- Ultrasonic Thickness measurement
- Ultrasonic Testing
- Radio Graphic Testing
- Infrared Thermography Testing
- TOFD, Time Off Flight Diffraction
- Magnetic Particle Testing
- Liquid Penetrant Testing
- Visual Testing
- Coating Thickness Measurement - Paint coating and Zinc / Chrome plating
- Portable Hardness Testing
- Eddy current testing
- Other NDT technique
Industries we have served
Radiography is an NDT method, which uses penetrating radiation. It is based on differential absorption of radiation by the part under inspection. In this inspection the source of radiation can be from radioactive sources, typically Irridium-192, Cobalt-60, Caesium-137, which emit gamma rays or from a specially built machine that can emit X rays. The former is known as gamma radiography whereas the latter is referred as X ray radiography. Table I presents major radioisotope sealed sources largely used in gamma radiographic testing.
There are many methods of NDT, but only a few of them examine the volume of a specimen; some only reveal surface-breaking defects. One of the best established and widely used NDT methods is radiography — the use of X rays and gamma rays to produce a radiograph of a specimen, showing any changes in thickness, defects (internal and external), assembly details etc.
Radiographic testing (RT) method can be used in civil engineering equipments notably to verify the integrity of pre-stressed wires in a pre-stressed concrete structure by using radioisotope sealed sources, X ray machines or linear accelerator. Table I presents the main radioisotope sealed sources used for gamma radiography. Figure 9 shows a typical set up in radiographic testing and figure 10.presents a radiographic image of a metallic structure.
TYPICAL GAMMA RAY SOURCES FOR GAMMA RADIOGRAPHY
1. Iridium -192
2. Cobalt -60
3. Cesium -137
VDuring the radiography X rays or gamma rays penetrate through material under inspection. While traversing through the material, these radiations experience modification by the internal structure of the material through absorption and scattering processes. If the internal structure is homogeneous, the absorption and scattering processes would be uniform throughout the material and radiations that escape from the material would be of uniform intensities.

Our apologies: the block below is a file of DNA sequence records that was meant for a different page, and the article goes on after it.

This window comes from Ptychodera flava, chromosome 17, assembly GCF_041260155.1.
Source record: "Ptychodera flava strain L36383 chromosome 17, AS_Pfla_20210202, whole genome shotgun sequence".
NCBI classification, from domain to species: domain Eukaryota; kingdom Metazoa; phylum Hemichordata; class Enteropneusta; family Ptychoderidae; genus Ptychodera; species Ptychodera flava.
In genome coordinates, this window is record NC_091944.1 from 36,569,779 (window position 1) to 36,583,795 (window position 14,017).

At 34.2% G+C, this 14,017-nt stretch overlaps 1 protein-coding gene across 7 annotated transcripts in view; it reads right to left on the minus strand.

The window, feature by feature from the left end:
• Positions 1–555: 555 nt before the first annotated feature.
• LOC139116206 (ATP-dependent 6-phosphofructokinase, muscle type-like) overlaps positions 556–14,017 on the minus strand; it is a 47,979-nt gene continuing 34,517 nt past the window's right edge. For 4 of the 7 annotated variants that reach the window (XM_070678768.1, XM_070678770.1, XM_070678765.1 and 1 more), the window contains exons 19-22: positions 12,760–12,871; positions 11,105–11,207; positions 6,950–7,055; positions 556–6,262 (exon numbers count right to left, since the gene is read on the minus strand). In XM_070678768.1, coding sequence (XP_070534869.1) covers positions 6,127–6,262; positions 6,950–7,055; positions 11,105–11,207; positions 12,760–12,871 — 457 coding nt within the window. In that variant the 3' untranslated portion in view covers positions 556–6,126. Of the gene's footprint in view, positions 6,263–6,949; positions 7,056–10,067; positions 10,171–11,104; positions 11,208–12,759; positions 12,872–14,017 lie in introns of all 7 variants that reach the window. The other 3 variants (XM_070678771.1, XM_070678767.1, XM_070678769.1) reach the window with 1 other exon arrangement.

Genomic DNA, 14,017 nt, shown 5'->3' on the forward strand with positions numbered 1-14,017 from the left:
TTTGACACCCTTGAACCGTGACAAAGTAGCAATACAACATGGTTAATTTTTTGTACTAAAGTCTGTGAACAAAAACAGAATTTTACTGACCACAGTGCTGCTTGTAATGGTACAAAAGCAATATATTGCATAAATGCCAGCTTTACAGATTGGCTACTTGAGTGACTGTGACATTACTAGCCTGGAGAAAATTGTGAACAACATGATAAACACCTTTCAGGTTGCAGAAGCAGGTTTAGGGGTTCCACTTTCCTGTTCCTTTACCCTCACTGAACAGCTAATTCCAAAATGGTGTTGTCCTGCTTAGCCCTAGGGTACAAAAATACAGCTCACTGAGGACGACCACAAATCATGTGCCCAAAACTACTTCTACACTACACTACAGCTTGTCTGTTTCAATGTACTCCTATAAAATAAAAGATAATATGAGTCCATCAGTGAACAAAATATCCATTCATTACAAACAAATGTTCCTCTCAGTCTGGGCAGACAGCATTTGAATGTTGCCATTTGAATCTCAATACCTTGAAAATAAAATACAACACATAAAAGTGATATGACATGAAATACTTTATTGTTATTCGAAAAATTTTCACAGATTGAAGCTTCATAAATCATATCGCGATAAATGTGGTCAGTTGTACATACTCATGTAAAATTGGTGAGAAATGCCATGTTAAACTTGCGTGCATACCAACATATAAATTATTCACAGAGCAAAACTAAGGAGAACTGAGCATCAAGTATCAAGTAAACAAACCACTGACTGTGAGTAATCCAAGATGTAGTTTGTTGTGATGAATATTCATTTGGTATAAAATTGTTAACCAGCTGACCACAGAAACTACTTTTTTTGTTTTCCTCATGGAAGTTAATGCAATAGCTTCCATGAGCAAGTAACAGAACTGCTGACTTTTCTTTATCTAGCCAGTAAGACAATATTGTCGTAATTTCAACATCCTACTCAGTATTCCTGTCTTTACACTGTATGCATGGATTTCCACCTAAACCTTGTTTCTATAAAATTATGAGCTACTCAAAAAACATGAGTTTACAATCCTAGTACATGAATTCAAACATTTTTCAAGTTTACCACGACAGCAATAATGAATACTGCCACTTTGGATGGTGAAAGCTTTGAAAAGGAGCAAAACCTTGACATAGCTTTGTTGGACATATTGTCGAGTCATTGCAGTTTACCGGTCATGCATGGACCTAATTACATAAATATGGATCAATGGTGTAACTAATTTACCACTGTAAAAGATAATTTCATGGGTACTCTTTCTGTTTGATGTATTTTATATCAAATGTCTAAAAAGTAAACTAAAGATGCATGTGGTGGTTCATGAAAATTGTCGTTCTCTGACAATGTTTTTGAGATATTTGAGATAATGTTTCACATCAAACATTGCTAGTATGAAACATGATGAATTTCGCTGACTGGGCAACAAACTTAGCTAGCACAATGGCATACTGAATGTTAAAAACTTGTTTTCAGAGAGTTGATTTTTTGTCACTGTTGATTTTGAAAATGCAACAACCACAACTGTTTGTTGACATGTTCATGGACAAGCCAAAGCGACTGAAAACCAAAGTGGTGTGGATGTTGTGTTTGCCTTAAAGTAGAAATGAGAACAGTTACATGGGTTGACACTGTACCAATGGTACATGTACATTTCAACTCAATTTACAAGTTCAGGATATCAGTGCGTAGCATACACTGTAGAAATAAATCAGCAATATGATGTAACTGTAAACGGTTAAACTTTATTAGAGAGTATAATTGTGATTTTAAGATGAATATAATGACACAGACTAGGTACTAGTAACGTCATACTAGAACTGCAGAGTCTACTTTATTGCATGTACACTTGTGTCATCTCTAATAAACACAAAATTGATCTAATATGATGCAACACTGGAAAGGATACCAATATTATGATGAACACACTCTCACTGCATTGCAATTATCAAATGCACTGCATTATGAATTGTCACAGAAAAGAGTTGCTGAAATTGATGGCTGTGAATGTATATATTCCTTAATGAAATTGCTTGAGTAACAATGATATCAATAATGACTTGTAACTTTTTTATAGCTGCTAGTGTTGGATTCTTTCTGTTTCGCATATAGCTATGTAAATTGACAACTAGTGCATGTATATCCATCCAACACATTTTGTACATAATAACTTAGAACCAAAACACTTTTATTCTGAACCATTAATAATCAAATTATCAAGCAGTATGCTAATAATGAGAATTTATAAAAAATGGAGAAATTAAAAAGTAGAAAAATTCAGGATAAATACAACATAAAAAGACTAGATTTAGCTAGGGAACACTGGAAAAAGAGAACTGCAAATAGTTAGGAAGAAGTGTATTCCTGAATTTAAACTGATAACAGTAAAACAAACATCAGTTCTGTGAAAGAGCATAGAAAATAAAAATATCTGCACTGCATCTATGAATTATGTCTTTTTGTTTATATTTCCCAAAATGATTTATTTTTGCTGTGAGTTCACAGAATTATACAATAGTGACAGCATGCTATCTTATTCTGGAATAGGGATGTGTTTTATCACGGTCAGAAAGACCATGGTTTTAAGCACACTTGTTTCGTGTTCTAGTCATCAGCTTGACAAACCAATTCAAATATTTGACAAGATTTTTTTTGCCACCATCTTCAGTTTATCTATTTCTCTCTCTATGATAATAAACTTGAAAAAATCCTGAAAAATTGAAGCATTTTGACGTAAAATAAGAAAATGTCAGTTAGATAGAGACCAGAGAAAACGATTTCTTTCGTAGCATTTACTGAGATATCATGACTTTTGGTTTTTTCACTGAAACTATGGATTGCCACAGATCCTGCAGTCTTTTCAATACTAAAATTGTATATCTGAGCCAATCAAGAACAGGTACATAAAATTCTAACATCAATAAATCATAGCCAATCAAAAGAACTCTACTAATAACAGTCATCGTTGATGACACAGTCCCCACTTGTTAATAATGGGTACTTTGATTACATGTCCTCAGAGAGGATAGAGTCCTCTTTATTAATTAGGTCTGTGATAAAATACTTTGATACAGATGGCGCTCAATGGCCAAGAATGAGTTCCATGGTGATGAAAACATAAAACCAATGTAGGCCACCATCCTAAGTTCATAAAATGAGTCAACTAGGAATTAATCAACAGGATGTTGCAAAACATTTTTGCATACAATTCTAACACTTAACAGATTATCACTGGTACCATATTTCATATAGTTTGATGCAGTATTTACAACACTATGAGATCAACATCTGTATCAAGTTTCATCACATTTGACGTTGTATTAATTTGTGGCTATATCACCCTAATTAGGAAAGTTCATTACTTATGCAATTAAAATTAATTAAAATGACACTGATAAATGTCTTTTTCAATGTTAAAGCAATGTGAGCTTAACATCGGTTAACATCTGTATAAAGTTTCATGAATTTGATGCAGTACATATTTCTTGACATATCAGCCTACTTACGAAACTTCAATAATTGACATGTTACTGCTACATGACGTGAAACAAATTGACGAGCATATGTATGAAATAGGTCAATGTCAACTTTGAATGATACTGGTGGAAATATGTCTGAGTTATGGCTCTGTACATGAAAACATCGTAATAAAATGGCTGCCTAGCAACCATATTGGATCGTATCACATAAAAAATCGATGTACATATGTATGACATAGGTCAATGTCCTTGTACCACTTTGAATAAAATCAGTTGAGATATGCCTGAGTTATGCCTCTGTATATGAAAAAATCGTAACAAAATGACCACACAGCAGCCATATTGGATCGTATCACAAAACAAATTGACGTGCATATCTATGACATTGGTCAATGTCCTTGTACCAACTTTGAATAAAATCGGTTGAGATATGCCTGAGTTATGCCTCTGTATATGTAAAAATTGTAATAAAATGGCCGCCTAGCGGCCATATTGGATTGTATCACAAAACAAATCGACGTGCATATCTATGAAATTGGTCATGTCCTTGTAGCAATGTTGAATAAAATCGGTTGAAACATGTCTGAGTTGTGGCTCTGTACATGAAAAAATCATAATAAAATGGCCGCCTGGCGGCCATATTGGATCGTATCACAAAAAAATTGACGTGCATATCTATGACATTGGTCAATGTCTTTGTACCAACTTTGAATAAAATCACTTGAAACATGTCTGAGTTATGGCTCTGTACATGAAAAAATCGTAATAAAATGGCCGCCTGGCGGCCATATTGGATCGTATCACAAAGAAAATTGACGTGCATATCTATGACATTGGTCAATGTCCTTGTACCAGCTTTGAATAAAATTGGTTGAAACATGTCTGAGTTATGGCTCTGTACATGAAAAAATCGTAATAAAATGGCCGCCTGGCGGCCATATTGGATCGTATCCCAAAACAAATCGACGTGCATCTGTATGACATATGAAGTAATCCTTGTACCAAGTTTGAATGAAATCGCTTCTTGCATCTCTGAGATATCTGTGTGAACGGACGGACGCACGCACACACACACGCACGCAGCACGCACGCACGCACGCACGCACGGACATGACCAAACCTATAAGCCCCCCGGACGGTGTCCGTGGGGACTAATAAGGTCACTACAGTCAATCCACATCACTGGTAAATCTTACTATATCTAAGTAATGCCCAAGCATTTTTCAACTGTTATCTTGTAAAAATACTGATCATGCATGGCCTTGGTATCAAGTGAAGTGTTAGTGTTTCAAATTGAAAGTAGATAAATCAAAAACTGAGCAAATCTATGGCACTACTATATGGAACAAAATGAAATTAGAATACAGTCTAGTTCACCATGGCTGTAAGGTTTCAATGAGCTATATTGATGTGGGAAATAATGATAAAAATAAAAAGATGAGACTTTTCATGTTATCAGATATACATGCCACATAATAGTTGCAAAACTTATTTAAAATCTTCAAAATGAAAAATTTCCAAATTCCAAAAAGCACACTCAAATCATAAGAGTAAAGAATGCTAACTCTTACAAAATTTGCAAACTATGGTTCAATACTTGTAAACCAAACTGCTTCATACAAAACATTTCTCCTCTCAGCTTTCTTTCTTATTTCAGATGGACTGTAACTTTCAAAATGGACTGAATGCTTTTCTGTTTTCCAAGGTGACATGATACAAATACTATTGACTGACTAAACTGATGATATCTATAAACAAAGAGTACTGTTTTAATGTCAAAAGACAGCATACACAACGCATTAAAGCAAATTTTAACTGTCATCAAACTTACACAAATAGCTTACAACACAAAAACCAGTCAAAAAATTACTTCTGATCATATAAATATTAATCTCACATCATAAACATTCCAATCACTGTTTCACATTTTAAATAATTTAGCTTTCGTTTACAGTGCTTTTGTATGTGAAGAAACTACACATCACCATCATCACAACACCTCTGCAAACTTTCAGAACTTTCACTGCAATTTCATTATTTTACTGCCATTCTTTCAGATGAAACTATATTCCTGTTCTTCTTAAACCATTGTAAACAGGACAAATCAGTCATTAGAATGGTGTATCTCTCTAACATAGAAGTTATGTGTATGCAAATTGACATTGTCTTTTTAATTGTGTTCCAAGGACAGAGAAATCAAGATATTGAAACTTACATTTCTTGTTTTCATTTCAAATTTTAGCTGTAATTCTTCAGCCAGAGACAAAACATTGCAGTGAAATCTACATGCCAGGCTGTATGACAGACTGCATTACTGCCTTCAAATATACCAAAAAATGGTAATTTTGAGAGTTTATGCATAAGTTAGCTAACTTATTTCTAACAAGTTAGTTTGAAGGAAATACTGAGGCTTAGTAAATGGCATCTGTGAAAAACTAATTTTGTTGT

These radiations are then recorded by a suitable recording medium, typically radiographic film. When the film is processed, a uniform dark image will appear on the film that indicates the homogeneity of the material tested. The situation is different for cases of materials containing discontinuities or different in thickness. In general, the absorption of radiation by a material depends on the effective thickness through which the radiations penetrate.
Discontinuities such as cracks, slag inclusions, porosity, lack of penetration and lack of fusion reduce the effective thickness of the material under test. Thus, the presence of such discontinuities causes radiations to experience less absorption as compared with those in areas with discontinuity. As a result, in areas containing discontinuities more radiations escape, recorded by the film and forming a dark image that represents the internal structure of the material.
The appearance of radiographic images depends on the type discontinuities encountered by the radiation. Cracks for example will produce a fine, dark and irregular line, whereas porosities produce dark round images of different sizes.
Some discontinuities that presence in a material such as tungsten inclusion in steel has a higher density than its surrounding. In this case, the effective thickness that needs to be traversed by radiation is somewhat greater. In other words, more radiation is absorbed in this area as compared with other areas. As a result the intensity of radiation that escaped after traversing this area will be lesser than that for other areas giving a lighter image bearing the shape of tungsten inclusion inside the material.
Radiography is widely used throughout the industry. Its capability to produce two-dimensional permanent images makes it as one of the most popular NDT methods for industrial application. However, radiation used for radiography presents a potential hazard to radiographers as well as members of public. Due to its hazardous nature, the use of radiation, including for industrial radiography is strictly controlled by Regulatory Authorities.
Almost all countries throughout the world have their own Regulatory Body that regulates the use of radiation. Requirements imposed by the Authority upon the use of this method make it as one of the most expensive NDT method.
Advantages and limitations of this method are as follows
- Applicable to almost all materials
- Produce permanent images that are readily retrievable for future reference
- Capable of detecting surface, subsurface and internal discontinuities
- Capable of exposing fabrication errors at different stages of fabrication
- Many equipment are portable
- Radiation used is hazardous to workers and members of public
- Expensive method (cost of equipment and other accessories related to radiation safety are relatively expensive)
- Incapable of detecting laminar discontinuities
- Some equipment are bulky
- For X ray radiography, it needs electricity
- Require two sides accessibility (film side and source side)
- Results are not instantaneous. It requires film processing, interpretation and evaluation
- Require highly trained personnel in the subject of radiography as well as radiation safety.